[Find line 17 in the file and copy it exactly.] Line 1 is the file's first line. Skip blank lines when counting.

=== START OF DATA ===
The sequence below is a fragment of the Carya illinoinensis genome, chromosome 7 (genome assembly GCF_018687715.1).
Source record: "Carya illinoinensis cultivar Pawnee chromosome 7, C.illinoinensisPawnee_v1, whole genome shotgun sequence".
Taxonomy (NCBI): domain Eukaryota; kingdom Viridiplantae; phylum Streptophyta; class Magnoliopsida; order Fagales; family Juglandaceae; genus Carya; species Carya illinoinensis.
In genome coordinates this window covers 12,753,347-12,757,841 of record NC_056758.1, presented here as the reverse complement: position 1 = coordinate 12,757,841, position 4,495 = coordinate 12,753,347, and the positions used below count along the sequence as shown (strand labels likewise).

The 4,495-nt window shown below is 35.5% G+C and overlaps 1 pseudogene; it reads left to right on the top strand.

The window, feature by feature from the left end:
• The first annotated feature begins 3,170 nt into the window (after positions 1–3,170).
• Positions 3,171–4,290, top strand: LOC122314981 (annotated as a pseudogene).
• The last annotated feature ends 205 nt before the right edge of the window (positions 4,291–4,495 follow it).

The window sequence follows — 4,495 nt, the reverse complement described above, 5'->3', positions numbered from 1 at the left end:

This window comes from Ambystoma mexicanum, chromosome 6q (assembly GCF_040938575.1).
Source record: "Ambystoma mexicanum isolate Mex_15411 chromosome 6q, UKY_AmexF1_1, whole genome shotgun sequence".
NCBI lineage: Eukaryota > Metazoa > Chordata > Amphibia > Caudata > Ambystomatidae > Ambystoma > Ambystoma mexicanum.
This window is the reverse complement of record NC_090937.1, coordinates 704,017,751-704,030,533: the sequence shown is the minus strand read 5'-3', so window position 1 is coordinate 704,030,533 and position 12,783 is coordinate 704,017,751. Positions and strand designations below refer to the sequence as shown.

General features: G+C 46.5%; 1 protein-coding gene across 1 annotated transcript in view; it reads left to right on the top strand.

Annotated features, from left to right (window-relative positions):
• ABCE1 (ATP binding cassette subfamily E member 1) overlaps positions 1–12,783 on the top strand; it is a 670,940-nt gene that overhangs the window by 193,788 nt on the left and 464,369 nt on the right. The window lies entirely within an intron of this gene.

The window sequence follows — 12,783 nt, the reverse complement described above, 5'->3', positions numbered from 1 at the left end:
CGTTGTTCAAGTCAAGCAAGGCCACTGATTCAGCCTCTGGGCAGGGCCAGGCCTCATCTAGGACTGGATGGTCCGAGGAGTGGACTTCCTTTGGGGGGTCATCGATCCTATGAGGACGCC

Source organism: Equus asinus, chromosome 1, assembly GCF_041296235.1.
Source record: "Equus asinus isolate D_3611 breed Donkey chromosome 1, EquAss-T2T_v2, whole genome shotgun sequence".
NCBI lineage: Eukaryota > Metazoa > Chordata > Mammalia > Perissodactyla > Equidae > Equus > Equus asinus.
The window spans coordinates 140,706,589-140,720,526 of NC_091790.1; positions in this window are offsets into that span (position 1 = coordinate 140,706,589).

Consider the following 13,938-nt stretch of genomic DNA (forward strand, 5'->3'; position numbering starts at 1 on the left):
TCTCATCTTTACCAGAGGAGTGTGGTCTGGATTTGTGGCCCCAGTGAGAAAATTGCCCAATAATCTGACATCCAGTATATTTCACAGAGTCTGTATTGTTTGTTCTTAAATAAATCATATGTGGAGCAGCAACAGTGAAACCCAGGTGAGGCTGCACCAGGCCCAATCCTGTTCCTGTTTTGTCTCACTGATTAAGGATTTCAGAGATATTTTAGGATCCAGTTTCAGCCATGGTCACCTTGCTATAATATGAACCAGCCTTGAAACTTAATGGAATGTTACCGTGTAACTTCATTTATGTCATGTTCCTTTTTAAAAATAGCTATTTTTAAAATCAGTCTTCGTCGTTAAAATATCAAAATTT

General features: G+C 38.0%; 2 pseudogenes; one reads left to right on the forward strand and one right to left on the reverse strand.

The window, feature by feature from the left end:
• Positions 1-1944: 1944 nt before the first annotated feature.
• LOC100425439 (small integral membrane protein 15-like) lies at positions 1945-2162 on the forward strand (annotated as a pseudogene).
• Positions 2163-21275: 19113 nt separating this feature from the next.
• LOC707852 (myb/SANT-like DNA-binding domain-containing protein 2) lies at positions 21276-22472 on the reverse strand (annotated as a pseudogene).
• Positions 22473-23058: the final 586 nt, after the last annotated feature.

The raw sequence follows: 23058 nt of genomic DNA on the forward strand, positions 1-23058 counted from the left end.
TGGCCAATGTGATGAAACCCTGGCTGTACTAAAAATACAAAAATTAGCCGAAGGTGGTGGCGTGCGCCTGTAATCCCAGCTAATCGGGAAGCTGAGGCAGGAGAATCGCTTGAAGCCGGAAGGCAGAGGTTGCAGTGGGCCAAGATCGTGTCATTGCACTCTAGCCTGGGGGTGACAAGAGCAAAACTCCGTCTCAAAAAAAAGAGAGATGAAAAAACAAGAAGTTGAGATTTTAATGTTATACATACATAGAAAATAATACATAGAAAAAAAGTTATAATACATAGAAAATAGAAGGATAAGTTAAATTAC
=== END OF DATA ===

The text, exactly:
• ABCE1 (ATP binding cassette subfamily E member 1) overlaps positions 1–12,783 on the top strand; it is a 670,940-nt gene that overhangs the window by 193,788 nt on the left and 464,369 nt on the right. The window lies entirely within an intron of this gene.